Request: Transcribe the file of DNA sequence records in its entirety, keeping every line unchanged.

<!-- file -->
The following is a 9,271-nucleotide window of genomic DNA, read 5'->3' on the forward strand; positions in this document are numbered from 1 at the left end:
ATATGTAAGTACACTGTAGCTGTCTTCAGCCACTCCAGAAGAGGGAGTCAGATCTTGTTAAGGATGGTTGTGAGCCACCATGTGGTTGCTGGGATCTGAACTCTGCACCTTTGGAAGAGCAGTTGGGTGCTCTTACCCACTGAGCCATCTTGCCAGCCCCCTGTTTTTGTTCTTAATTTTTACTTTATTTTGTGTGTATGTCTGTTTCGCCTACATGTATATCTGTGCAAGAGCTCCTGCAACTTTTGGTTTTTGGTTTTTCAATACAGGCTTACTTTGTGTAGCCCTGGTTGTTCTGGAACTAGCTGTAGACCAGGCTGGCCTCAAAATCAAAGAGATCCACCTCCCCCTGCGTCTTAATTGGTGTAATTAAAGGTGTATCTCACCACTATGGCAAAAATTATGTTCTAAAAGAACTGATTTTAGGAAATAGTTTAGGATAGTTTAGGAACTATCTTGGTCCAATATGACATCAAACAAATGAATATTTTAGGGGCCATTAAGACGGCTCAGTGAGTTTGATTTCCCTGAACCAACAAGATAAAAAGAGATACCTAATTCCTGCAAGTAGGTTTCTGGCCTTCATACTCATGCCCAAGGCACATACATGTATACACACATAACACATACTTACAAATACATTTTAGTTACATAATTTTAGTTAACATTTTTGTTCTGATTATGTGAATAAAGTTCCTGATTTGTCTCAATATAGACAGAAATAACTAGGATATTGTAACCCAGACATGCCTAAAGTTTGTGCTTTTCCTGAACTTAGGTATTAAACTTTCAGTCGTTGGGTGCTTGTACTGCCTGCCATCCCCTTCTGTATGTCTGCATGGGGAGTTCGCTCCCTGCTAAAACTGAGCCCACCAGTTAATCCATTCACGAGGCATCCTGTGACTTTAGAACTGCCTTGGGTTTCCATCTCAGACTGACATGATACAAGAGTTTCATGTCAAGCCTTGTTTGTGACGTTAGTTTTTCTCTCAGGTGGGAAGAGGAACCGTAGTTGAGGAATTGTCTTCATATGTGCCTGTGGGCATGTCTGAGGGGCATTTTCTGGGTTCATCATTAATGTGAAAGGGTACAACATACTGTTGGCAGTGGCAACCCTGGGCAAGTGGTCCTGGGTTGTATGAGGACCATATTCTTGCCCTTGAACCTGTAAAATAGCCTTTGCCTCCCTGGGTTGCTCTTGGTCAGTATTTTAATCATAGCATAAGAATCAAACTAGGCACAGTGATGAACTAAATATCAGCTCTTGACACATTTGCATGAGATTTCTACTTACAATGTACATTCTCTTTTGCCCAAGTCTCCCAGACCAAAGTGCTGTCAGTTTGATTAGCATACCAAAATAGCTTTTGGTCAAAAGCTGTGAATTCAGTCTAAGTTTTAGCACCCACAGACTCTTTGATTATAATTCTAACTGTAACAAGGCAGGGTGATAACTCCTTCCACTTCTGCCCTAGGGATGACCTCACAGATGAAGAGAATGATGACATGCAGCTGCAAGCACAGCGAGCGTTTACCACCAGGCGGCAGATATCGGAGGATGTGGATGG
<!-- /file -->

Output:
The following is a 9,271-nucleotide window of genomic DNA, read 5'->3' on the forward strand; positions in this document are numbered from 1 at the left end:
ATATGTAAGTACACTGTAGCTGTCTTCAGCCACTCCAGAAGAGGGAGTCAGATCTTGTTAAGGATGGTTGTGAGCCACCATGTGGTTGCTGGGATCTGAACTCTGCACCTTTGGAAGAGCAGTTGGGTGCTCTTACCCACTGAGCCATCTTGCCAGCCCCCTGTTTTTGTTCTTAATTTTTACTTTATTTTGTGTGTATGTCTGTTTCGCCTACATGTATATCTGTGCAAGAGCTCCTGCAACTTTTGGTTTTTGGTTTTTCAATACAGGCTTACTTTGTGTAGCCCTGGTTGTTCTGGAACTAGCTGTAGACCAGGCTGGCCTCAAAATCAAAGAGATCCACCTCCCCCTGCGTCTTAATTGGTGTAATTAAAGGTGTATCTCACCACTATGGCAAAAATTATGTTCTAAAAGAACTGATTTTAGGAAATAGTTTAGGATAGTTTAGGAACTATCTTGGTCCAATATGACATCAAACAAATGAATATTTTAGGGGCCATTAAGACGGCTCAGTGAGTTTGATTTCCCTGAACCAACAAGATAAAAAGAGATACCTAATTCCTGCAAGTAGGTTTCTGGCCTTCATACTCATGCCCAAGGCACATACATGTATACACACATAACACATACTTACAAATACATTTTAGTTACATAATTTTAGTTAACATTTTTGTTCTGATTATGTGAATAAAGTTCCTGATTTGTCTCAATATAGACAGAAATAACTAGGATATTGTAACCCAGACATGCCTAAAGTTTGTGCTTTTCCTGAACTTAGGTATTAAACTTTCAGTCGTTGGGTGCTTGTACTGCCTGCCATCCCCTTCTGTATGTCTGCATGGGGAGTTCGCTCCCTGCTAAAACTGAGCCCACCAGTTAATCCATTCACGAGGCATCCTGTGACTTTAGAACTGCCTTGGGTTTCCATCTCAGACTGACATGATACAAGAGTTTCATGTCAAGCCTTGTTTGTGACGTTAGTTTTTCTCTCAGGTGGGAAGAGGAACCGTAGTTGAGGAATTGTCTTCATATGTGCCTGTGGGCATGTCTGAGGGGCATTTTCTGGGTTCATCATTAATGTGAAAGGGTACAACATACTGTTGGCAGTGGCAACCCTGGGCAAGTGGTCCTGGGTTGTATGAGGACCATATTCTTGCCCTTGAACCTGTAAAATAGCCTTTGCCTCCCTGGGTTGCTCTTGGTCAGTATTTTAATCATAGCATAAGAATCAAACTAGGCACAGTGATGAACTAAATATCAGCTCTTGACACATTTGCATGAGATTTCTACTTACAATGTACATTCTCTTTTGCCCAAGTCTCCCAGACCAAAGTGCTGTCAGTTTGATTAGCATACCAAAATAGCTTTTGGTCAAAAGCTGTGAATTCAGTCTAAGTTTTAGCACCCACAGACTCTTTGATTATAATTCTAACTGTAACAAGGCAGGGTGATAACTCCTTCCACTTCTGCCCTAGGGATGACCTCACAGATGAAGAGAATGATGACATGCAGCTGCAAGCACAGCGAGCGTTTACCACCAGGCGGCAGATATCGGAGGATGTGGATGG